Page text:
Scott McClanahan, Stories New day, new book. One and a half stories into McClanahan’s stories and I’m all fucked up. I want to say Carver’s style with Dennis Lehane’s heart but this book messes with both. I want to say the other Denis—Johnson’s—soul, but these stories just rip that to shreds. I love Denis Johnson. I’m reading Tree of Smoke at the same time as I’m reading McClanahan and a bunch of other stuff. I read Jesus’s Son on the train from Portland to San Francisco. That story, “Emergency.”

‘The road we were one cut straight through the middle of the world. It was still daytime but the sun had no more power than an ornament or a sponge. In this light the truck’s hood, which had been bright orange, had turned a deep blue.’

That story has everything. Descriptions like that one. Scenes like the one where they think they’ve stumbled upon a cemetery in the snow ‘and the angels were descending out of a brilliant blue summer, their huge faces streaked with light and with pity’ but it’s the drive-in and everyone has left but the movie is still playing.

Drugs are the thing in Jesus’s Son. That’s not really the thing in Tree of Smoke. And drugs aren’t so much the thing in McClanahan, I mean as a way to cauterize the broken souls. In McClanahan’s stories, it’s just people, and they’re just naked. And some of them are amputees (“The Most Beautiful Girl in Texas”), or drunks (‘The Homeless Guy”), and the hallucinations are kind of Whitmanesque, romantic, or at least Gothic, more than anything.

‘I went through this weird period about then years ago when every time I went outside I saw somebody get hit by a car.’

Moms figure in McClanahan’s stories, and animals. And amputees. So there is this whole black comedy and naivety with McClanahan, minimalist in style and Gothic in substance, but there is no question of sniggering which you sometimes get with Southern writing (they’re set in West Virginia) or the Grotesque. McClanahan is, or was, what he writes, he’s maybe struggling to find a vantage point but he hasn’t found it yet in these stories. That is what is refreshing about them, why they burn, because of that lack of vantage point. Rainelle becomes this background character, this ghost. More like Faulkner than any writer I’ve read for a while. He uses that lack of distance as kind of a device, deliberately or not. I mentioned Lehane. I went through a big Lehane period. The thing in Lehane’s Coronado, specially that story, “Mushrooms,” which I must have read a hundred times is drugs and small-town sorrows as in McClanahan’s Rainelle stories but Lehane is more sweeping and unlike McClanahan, totally in control. “Until Gwen.” Jeez. I taught an English course a couple of years ago and a portion of the unit was a writing exercise, so we had to kind of teach craft too. It was a crazy course. It was called English, Text and Writing. So. That. Most of the student were only interested in the writing part. Everyone couldn’t wait for the writing assignment. What would it be? Anyway, I got them all to bring in the first line or first para, the one opener that killed them every time they thought about it. That they would have killed to have written (they wanted to call it the ‘hook’ but I hate that term). Every year mine changes. But that year it was this one from “Until Gwen”:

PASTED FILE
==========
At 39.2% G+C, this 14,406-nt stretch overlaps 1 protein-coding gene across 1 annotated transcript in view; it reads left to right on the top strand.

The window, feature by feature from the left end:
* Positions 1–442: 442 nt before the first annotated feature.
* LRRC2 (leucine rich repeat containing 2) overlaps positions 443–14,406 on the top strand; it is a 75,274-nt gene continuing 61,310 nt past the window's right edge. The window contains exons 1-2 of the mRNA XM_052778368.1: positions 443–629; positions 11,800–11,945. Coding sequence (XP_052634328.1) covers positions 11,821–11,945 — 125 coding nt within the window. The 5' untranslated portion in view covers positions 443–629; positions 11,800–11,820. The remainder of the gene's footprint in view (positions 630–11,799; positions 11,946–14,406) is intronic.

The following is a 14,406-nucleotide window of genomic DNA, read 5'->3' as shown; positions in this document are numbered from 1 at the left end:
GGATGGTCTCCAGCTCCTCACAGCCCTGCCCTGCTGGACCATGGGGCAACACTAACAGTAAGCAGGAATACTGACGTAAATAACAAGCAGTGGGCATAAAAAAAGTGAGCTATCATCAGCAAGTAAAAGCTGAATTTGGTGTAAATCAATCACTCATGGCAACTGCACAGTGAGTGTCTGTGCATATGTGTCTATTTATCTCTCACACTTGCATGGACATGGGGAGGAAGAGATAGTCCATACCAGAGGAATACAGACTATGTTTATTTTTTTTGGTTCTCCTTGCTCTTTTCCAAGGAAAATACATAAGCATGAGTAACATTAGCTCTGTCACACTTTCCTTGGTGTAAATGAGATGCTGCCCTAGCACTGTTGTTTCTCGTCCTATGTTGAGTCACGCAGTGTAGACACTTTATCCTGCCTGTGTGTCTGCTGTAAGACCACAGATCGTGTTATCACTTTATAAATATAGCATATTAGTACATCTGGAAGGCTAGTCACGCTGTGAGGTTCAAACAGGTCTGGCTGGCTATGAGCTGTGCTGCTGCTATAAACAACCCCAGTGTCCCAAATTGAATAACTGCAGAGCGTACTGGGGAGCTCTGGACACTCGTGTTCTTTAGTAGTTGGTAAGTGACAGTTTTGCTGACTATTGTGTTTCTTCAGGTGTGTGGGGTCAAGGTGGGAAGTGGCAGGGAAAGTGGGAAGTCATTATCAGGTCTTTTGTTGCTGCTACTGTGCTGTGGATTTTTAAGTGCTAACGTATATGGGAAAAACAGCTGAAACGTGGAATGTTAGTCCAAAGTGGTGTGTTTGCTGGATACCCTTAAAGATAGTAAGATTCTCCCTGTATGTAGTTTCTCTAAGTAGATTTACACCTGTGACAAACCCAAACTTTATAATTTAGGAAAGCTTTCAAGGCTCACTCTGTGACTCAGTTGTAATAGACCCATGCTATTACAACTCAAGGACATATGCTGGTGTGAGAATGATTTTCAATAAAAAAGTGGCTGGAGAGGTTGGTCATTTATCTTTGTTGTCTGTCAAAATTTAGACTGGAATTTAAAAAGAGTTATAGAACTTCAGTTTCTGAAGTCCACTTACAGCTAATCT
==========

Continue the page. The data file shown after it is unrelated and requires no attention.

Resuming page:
‘Your father picks you up from prison in a stolen Dodge Neon with an eight ball in the glove compartment and a hooker named Mandy in the backseat. Two minutes into the ride, the prison still hanging tilted in the rearview, Mandy tells you that she only hooks part time. The rest of the time she does light secretarial for and independent video chain and tends bar two Sundays a month at the local VFW. But she feels her calling—her true calling in life—is to write.’

Everything about that paragraph is perfect. The set up, the characters, the tone, and that description of the prison hanging tilted in the rearview. That messes me up. McClanahan isn’t perfect and he’s not in control. I don’t think he’s trying to be. There isn’t that craftedness to his stories although you know they’re are—it’s just more raw and fragile, and funny too. Like funny-ouch without the condescension, just a feeling of helplessness that’s bewitching. And also tough to read, especially the animal stuff. I can’t always read about animals suffering. I get that from McClanahan. That those stories (“ODB, the Mudpuppy and Me,” “Hernia Dog”)were especially tough for him to write (I wrote one hard animal scene in American Monster and I have not been able to read it since I wrote it) You just kind of look up and half the morning’s gone and your coffee is cold, and I was in fact at the mall when I started reading McClanahan’s stories and I had groceries to buy.

‘I grew up in western Greenbrier Country, West Virgina in a town called Rainelle. If I had to tell you about Rainelle, I would tell you about the weirdness. I’d tell you about One Armed Johnny and how he lost his arm. They didn’t call him One Armed Johnny back then.’